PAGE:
As for the right, the law must appeal to the universals. Right says it's admitted, but it's not. If the law can not kill people, but the state has a monopoly on violence. A policeman or a soldier can shoot at a person in a number of situations. And a private person can not, he does not have such a right. Right - it is universal, but politics affects the right. And we see that there is a violation of things, which, in essence, are universal.
... And we have to explain that, for example, Kosovo was recognized because it was an exceptional case. Why is he exceptional, nobody can explain, but he is exceptional. In the world there are thousands of territories of strategic importance for different states. And if each state captures these territories for strategic reasons, there will be chaos in the world. Right - it should be conservative.
But, on the other hand, law exists not in airless space, but in a world in which different decisions are taken by different states. And what if the decision is taken by a superpower like the US? We have to somehow coexist with this, and we see that many states of the world have not recognized the Golan Heights. The positions of geopolitical centers differ on this issue. And it turns out that there are two realities, one is real, the other is legal.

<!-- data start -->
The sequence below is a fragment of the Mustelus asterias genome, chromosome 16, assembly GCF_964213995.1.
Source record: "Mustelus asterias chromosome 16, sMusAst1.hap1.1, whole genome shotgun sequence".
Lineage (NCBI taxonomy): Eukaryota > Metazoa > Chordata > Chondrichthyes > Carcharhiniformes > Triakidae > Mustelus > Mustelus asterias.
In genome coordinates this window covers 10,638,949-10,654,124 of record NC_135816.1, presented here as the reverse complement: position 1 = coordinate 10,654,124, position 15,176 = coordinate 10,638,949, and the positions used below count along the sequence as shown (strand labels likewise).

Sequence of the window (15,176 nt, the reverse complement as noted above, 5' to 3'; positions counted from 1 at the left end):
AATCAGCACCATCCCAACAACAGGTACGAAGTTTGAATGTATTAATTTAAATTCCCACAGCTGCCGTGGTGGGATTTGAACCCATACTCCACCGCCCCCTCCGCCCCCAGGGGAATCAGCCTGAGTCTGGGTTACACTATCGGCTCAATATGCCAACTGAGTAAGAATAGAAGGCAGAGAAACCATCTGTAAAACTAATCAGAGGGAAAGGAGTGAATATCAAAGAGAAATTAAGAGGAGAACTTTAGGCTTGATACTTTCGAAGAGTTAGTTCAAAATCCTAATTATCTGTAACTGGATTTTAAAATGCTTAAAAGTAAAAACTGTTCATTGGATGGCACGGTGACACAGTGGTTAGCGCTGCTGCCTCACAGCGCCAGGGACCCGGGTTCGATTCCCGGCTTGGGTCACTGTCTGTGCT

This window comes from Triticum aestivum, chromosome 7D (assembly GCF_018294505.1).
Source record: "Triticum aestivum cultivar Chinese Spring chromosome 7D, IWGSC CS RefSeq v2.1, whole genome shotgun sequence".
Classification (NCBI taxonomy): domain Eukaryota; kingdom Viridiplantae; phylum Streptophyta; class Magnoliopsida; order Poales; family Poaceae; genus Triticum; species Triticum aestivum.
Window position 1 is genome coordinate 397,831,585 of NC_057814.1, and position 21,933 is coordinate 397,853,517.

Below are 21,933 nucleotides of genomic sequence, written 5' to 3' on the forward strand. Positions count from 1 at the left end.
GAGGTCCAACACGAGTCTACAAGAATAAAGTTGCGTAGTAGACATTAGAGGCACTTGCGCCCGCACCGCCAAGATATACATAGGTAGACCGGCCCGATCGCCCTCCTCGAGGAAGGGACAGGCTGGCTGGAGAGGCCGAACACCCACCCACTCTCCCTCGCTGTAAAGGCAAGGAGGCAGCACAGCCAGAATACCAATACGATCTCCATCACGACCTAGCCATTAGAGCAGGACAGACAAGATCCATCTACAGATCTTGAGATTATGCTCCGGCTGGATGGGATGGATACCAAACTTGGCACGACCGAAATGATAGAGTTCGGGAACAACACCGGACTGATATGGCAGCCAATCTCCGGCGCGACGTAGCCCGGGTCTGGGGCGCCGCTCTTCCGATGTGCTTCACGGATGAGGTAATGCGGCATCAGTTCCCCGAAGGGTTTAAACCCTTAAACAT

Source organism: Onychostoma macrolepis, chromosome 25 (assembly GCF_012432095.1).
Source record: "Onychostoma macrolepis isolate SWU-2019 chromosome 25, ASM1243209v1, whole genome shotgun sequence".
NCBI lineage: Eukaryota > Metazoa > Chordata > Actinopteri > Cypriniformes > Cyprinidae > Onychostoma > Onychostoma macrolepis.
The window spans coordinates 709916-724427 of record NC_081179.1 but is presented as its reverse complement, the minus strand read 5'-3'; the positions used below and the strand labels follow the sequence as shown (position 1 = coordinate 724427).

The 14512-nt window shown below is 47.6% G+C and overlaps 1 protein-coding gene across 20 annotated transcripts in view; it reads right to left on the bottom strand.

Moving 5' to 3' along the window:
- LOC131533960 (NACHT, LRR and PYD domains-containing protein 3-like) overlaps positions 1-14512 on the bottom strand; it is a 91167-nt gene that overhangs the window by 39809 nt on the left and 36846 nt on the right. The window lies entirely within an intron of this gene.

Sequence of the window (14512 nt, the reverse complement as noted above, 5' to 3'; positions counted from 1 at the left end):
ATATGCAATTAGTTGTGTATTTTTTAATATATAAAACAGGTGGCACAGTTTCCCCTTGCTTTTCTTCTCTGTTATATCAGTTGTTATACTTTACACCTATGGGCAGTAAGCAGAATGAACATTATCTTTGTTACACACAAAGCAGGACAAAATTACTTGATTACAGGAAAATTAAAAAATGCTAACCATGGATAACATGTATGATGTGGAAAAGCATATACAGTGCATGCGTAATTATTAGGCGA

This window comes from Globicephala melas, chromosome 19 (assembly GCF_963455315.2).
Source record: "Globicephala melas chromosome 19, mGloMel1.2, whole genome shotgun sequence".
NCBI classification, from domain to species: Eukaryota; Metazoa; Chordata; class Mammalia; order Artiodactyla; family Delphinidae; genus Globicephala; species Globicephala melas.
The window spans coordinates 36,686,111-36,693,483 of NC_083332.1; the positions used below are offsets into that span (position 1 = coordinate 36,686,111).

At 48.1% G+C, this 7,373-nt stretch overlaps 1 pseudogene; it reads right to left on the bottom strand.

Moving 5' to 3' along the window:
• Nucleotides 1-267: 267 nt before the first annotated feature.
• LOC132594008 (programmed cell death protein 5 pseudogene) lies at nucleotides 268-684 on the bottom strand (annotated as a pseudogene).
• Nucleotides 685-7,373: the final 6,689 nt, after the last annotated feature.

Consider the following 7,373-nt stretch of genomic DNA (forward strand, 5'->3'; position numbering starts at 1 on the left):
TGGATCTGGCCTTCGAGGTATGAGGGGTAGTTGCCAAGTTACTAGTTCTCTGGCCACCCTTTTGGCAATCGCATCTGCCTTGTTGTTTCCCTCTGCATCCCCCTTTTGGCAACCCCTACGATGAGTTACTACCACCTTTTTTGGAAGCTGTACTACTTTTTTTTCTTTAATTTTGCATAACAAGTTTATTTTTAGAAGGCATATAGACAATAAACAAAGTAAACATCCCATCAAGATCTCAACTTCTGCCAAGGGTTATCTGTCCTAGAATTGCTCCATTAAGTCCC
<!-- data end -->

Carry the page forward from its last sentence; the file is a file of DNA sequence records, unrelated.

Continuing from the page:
Very many states in the world, in fact, do not exist. There are really no states such as Afghanistan or Somalia. And there is a right. The UN has an armchair in which their representative is seated. But the state itself controls a small part of its territory.
There are also surprising cases. By 1971, Taiwan was represented by China at the UN. That is, the Taiwanese state was recognized, and the PRC, which occupies a huge territory, did not have a seat in the United Nations. Now on the contrary. And this is a reality with which to be considered. Therefore, let it be slow, but changing. On the one hand, it must be conservative, but on the other hand, it's naive to suppose that the right must remain as it was during the Napoleonic wars. There are changes, and what we now see is part of these changes - they are due to political reasons. The reality in the world is changing, and countries are beginning to behave differently. Not like it was during the Cold War, for example.